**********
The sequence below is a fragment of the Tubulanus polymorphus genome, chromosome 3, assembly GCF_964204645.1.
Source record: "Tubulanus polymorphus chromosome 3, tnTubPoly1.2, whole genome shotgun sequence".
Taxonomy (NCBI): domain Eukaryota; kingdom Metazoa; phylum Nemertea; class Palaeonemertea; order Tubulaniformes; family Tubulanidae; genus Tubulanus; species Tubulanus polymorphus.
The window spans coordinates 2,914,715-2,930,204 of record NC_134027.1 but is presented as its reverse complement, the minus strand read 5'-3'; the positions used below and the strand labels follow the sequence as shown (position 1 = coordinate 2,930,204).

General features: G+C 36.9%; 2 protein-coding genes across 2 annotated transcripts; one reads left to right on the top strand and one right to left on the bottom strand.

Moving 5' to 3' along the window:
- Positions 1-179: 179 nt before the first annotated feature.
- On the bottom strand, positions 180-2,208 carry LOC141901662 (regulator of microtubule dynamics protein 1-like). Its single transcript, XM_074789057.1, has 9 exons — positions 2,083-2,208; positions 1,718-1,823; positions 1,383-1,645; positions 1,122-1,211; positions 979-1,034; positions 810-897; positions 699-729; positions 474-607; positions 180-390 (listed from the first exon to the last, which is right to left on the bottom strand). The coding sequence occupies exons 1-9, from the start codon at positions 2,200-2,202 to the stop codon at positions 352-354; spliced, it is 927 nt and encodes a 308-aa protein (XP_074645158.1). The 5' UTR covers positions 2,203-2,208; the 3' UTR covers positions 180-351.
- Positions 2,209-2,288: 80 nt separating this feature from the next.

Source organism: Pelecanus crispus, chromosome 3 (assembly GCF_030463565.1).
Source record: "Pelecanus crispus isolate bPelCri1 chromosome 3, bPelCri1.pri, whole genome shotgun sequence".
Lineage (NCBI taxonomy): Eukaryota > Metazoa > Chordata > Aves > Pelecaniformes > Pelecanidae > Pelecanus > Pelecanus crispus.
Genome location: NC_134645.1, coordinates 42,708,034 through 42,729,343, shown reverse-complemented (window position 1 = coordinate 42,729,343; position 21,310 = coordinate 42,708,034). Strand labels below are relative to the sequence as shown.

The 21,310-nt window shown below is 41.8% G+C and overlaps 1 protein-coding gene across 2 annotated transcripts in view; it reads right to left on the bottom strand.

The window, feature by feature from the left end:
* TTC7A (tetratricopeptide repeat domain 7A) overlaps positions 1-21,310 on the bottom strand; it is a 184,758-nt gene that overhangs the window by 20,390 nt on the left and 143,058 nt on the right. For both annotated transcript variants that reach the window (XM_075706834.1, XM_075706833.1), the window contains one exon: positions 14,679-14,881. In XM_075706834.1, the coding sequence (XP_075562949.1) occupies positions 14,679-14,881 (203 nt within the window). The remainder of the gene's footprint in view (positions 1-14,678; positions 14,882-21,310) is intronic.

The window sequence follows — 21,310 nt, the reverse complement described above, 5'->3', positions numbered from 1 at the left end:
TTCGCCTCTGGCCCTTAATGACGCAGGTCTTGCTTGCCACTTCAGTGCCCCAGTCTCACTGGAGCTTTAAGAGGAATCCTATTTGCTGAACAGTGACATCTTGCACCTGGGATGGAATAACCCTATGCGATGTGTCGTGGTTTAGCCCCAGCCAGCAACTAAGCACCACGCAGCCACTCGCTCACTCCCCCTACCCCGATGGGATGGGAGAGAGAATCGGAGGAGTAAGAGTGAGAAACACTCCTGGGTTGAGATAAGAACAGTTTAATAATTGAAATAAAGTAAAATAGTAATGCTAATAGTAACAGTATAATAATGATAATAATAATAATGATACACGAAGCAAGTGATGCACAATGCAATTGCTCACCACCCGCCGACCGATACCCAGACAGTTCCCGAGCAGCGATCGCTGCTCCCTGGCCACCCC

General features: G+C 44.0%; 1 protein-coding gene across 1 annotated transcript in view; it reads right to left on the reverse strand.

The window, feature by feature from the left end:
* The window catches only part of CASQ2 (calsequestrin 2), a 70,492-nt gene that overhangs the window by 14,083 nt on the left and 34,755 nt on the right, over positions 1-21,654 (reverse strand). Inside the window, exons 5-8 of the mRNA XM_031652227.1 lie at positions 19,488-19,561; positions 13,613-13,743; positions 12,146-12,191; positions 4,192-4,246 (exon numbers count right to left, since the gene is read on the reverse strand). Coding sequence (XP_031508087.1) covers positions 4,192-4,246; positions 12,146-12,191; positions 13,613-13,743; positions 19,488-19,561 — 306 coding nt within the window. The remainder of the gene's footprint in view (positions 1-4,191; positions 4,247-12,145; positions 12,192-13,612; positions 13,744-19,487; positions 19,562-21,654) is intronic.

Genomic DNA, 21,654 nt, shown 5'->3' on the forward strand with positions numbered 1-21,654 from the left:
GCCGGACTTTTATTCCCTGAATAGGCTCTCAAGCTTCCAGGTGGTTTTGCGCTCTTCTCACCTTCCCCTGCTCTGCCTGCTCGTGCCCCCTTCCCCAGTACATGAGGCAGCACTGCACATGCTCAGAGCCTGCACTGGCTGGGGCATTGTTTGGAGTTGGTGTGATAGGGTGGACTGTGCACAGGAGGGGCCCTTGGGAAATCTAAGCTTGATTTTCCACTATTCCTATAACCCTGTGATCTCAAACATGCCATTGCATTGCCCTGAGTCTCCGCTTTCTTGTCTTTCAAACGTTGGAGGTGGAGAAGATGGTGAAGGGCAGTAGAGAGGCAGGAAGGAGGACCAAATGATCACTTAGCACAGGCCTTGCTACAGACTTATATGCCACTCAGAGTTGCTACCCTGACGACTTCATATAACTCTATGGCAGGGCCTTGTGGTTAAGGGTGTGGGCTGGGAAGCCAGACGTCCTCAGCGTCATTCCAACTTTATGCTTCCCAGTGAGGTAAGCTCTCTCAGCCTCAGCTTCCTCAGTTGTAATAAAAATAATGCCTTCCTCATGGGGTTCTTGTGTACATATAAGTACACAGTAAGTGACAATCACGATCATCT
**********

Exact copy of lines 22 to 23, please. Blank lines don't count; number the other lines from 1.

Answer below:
Genomic DNA, 21,654 nt, shown 5'->3' on the forward strand with positions numbered 1-21,654 from the left:
GCCGGACTTTTATTCCCTGAATAGGCTCTCAAGCTTCCAGGTGGTTTTGCGCTCTTCTCACCTTCCCCTGCTCTGCCTGCTCGTGCCCCCTTCCCCAGTACATGAGGCAGCACTGCACATGCTCAGAGCCTGCACTGGCTGGGGCATTGTTTGGAGTTGGTGTGATAGGGTGGACTGTGCACAGGAGGGGCCCTTGGGAAATCTAAGCTTGATTTTCCACTATTCCTATAACCCTGTGATCTCAAACATGCCATTGCATTGCCCTGAGTCTCCGCTTTCTTGTCTTTCAAACGTTGGAGGTGGAGAAGATGGTGAAGGGCAGTAGAGAGGCAGGAAGGAGGACCAAATGATCACTTAGCACAGGCCTTGCTACAGACTTATATGCCACTCAGAGTTGCTACCCTGACGACTTCATATAACTCTATGGCAGGGCCTTGTGGTTAAGGGTGTGGGCTGGGAAGCCAGACGTCCTCAGCGTCATTCCAACTTTATGCTTCCCAGTGAGGTAAGCTCTCTCAGCCTCAGCTTCCTCAGTTGTAATAAAAATAATGCCTTCCTCATGGGGTTCTTGTGTACATATAAGTACACAGTAAGTGACAATCACGATCATCT